Aiming to be smoke free
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Aiming to be smoke free

Today marks World No Tobacco Day and this year marks a special milestone for the anti-tobacco movement in Thailand.

Dr Prakit Vathesatogkit, executive secretary of the Action on Smoking and Health Foundation, is one of two Thai medics who received the "Dr Lee Jong-wook Memorial Prize for Public Health" from the World Health Organization this year.

The accolade also marks a milestone for the anti-smoking movement in Thailand.

The percentage of smokers in Thailand has dropped over the past several years thanks to the efforts of anti-smoking campaigners such as Dr Prakit. Last year, the percentage of smokers per total population was 9.9 million or 17.4%, a dip from 19.1% in 2017 and a significant reduction from 30% in 1976.

Such reductions were possible because anti-smoking campaigns were broad in their scope; using education, legal, tax and lobbying measures while also challenging the tobacco industry itself.

But challenges remain. Tobacco causes over 8 million deaths globally every year, including 81,000 in Thailand.

Among challenges faced by campaigners is the rise of contraband cigarettes after the authorities last year increased cigarette taxes to discourage smokers. Last October, the tax rate was raised to 25% for packs of cigarettes costing up to 72 baht and 42% for more costly packs. Authorities also raised the volume tax from 1.20 to 1.25 baht per cigarette. The tax hike however created a backlash with contraband cigarettes coming through the country's borders to be sold online at much cheaper prices.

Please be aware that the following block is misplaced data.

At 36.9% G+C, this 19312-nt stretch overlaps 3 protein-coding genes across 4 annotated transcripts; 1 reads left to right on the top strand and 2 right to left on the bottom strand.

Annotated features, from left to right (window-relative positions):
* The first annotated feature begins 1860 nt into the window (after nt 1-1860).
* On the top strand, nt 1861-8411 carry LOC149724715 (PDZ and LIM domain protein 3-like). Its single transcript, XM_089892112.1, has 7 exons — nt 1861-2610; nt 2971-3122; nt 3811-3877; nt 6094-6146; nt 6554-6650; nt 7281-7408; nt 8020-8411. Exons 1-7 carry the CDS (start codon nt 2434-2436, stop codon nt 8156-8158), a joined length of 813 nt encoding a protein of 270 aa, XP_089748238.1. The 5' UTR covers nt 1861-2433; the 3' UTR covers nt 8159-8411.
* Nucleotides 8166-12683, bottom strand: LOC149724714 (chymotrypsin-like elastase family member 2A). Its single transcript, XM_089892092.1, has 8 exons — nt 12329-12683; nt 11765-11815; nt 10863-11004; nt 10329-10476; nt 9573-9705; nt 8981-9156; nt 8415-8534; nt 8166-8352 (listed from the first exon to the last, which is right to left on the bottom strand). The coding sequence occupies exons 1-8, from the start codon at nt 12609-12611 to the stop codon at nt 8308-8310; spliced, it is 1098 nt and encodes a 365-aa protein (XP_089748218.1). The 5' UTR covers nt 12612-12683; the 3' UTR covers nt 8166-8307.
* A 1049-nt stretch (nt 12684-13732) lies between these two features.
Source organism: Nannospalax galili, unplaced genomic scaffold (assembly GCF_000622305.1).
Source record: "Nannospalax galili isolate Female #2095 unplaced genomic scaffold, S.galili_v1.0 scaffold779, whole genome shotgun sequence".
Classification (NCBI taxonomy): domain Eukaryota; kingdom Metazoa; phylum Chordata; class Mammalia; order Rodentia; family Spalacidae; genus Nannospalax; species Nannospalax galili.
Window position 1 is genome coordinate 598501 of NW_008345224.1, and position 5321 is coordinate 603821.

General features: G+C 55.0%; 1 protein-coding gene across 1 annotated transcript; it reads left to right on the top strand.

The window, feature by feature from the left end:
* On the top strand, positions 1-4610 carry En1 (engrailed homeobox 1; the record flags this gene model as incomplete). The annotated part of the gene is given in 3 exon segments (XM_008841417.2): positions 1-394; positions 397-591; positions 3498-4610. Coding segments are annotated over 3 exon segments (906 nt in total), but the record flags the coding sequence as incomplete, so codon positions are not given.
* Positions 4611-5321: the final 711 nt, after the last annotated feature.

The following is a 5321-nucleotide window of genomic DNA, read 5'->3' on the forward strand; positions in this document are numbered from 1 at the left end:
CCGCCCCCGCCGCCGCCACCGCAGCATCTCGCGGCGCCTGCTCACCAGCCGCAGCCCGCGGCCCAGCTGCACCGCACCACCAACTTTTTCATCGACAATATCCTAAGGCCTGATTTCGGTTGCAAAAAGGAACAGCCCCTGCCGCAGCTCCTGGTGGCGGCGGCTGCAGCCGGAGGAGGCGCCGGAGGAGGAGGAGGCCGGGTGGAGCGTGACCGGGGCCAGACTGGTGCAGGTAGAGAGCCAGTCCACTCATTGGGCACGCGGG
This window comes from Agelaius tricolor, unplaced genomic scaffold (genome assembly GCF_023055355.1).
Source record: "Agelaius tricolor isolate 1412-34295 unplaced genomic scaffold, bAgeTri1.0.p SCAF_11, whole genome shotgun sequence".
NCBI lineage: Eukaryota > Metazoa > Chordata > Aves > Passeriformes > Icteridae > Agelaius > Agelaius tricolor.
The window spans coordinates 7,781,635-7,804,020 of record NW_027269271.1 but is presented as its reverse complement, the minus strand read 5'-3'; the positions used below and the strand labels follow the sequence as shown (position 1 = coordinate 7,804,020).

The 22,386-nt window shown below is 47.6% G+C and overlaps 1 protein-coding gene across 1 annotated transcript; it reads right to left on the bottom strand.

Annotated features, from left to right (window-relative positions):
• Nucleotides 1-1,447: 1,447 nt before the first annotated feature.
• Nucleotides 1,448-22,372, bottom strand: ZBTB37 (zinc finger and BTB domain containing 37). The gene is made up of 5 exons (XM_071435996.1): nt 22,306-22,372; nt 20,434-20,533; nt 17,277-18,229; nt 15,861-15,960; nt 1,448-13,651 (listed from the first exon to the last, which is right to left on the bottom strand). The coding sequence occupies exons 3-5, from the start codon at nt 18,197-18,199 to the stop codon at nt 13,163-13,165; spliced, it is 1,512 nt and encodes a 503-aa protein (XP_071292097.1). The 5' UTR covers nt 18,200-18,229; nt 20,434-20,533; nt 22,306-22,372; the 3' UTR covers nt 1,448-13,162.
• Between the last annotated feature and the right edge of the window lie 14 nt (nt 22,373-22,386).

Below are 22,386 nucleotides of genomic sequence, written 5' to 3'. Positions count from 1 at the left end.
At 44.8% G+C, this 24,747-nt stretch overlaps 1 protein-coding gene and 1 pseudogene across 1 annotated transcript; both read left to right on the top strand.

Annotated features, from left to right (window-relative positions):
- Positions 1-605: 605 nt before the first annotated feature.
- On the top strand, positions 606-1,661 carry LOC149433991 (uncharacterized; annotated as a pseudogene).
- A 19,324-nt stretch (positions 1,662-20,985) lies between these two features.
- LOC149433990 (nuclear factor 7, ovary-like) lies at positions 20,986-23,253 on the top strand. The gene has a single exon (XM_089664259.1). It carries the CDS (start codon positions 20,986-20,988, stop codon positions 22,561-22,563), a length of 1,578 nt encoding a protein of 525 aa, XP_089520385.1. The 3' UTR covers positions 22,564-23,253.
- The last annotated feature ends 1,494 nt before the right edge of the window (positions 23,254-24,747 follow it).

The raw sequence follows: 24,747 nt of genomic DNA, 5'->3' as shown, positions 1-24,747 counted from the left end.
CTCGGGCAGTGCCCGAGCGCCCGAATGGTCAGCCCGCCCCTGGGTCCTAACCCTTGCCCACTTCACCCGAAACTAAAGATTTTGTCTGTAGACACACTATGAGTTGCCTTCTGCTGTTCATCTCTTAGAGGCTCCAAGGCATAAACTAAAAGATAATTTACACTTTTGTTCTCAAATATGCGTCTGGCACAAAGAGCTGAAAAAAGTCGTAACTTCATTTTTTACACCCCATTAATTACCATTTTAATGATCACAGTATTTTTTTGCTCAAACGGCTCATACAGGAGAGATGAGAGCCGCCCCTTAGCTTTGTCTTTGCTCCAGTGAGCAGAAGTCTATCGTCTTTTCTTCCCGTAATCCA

Another challenge is the popularity of smoking e-cigarettes -- known as vaping. These have been banned in Thailand since 2014. However, interest groups, including tobacco companies, are lobbying the government to lift the ban.

The growing popularity of e-cigarettes gained momentum this month after Digital Economy and Society (DES) Minister Chaiwut Thanakamanusorn pushed on with efforts to have them legalised, despite such a stance contravening the public health ministry's policy to maintain the ban.

Mr Chaiwut said legalising e-cigarettes would enable the country to tax their sales and would provide a safer option for those unable to quit smoking regular cigarettes.

Meanwhile, the public health ministry's stance is based on medical research such as that published in the UK medical journal Thorax which claimed that inhaling second-hand vape smoke can increase the risk of developing chronic lung diseases and, in the majority of cases, shortness of breath.

Such challenges mean a legal ban and higher taxes might not be sufficient to further reduce smoking in Thailand.

To further deal with this, the authorities need to focus on providing more education to the public about the actual health effects of smoking. For e-cigarettes, they need to base their decision on credible information to make the correct policy. Public discussion on the matter is also needed.

If not, consumers could be swayed by interest groups to continue with what is a dangerous habit, and the campaigns to reduce smoking will plateau.

To deal with contraband, the authorities need to crack down on the black market, especially online shops. That means DES Minister Chaiwut might have to spend more time doing his duty in seeing that illegal tobacco racketeers are arrested, instead of him supporting e-cigarettes.


Bangkok Post editorial column

These editorials represent Bangkok Post thoughts about current issues and situations.

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